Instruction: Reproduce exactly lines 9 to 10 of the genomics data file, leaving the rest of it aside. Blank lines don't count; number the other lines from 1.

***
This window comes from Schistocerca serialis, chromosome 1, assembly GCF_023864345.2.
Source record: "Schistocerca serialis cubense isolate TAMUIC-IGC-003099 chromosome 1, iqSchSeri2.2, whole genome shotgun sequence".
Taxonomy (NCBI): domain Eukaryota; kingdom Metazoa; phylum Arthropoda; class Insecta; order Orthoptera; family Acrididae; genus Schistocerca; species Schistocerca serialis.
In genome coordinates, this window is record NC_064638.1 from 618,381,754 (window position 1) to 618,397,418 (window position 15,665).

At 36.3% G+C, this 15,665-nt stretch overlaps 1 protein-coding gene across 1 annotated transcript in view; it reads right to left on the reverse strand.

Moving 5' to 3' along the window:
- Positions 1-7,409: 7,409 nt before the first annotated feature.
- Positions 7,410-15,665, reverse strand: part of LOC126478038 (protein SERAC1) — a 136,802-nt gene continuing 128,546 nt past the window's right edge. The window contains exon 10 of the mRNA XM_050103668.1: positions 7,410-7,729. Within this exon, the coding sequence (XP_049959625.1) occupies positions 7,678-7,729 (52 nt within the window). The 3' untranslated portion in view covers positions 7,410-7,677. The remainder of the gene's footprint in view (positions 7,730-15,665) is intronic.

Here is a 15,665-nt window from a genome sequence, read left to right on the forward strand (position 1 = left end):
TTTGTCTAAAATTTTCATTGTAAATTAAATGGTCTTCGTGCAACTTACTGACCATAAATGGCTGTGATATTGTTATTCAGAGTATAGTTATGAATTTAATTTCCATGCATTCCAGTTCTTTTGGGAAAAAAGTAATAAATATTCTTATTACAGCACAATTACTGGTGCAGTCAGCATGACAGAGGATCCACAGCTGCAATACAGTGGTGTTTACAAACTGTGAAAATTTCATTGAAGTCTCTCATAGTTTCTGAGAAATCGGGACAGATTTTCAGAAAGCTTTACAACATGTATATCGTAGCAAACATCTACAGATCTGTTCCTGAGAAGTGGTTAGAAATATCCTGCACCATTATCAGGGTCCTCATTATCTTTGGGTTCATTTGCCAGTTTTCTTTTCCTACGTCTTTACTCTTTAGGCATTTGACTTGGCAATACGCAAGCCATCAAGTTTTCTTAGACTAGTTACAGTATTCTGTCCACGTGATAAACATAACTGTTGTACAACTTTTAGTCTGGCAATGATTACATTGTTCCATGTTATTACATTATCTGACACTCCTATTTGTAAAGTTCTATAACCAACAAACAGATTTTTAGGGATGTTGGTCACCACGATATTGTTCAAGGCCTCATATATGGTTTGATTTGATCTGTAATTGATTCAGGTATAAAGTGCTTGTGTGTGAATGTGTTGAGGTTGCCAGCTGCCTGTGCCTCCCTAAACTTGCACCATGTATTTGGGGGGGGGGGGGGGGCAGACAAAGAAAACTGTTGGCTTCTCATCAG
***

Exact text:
Here is a 15,665-nt window from a genome sequence, read left to right on the forward strand (position 1 = left end):
TTTGTCTAAAATTTTCATTGTAAATTAAATGGTCTTCGTGCAACTTACTGACCATAAATGGCTGTGATATTGTTATTCAGAGTATAGTTATGAATTTAATTTCCATGCATTCCAGTTCTTTTGGGAAAAAAGTAATAAATATTCTTATTACAGCACAATTACTGGTGCAGTCAGCATGACAGAGGATCCACAGCTGCAATACAGTGGTGTTTACAAACTGTGAAAATTTCATTGAAGTCTCTCATAGTTTCTGAGAAATCGGGACAGATTTTCAGAAAGCTTTACAACATGTATATCGTAGCAAACATCTACAGATCTGTTCCTGAGAAGTGGTTAGAAATATCCTGCACCATTATCAGGGTCCTCATTATCTTTGGGTTCATTTGCCAGTTTTCTTTTCCTACGTCTTTACTCTTTAGGCATTTGACTTGGCAATACGCAAGCCATCAAGTTTTCTTAGACTAGTTACAGTATTCTGTCCACGTGATAAACATAACTGTTGTACAACTTTTAGTCTGGCAATGATTACATTGTTCCATGTTATTACATTATCTGACACTCCTATTTGTAAAGTTCTATAACCAACAAACAGATTTTTAGGGATGTTGGTCACCACGATATTGTTCAAGGCCTCATATATGGTTTGATTTGATCTGTAATTGATTCAGGTATAAAGTGCTTGTGTGTGAATGTGTTGAGGTTGCCAGCTGCCTGTGCCTCCCTAAACTTGCACCATGTATTTGGGGGGGGGGGGGGGGCAGACAAAGAAAACTGTTGGCTTCTCATCAG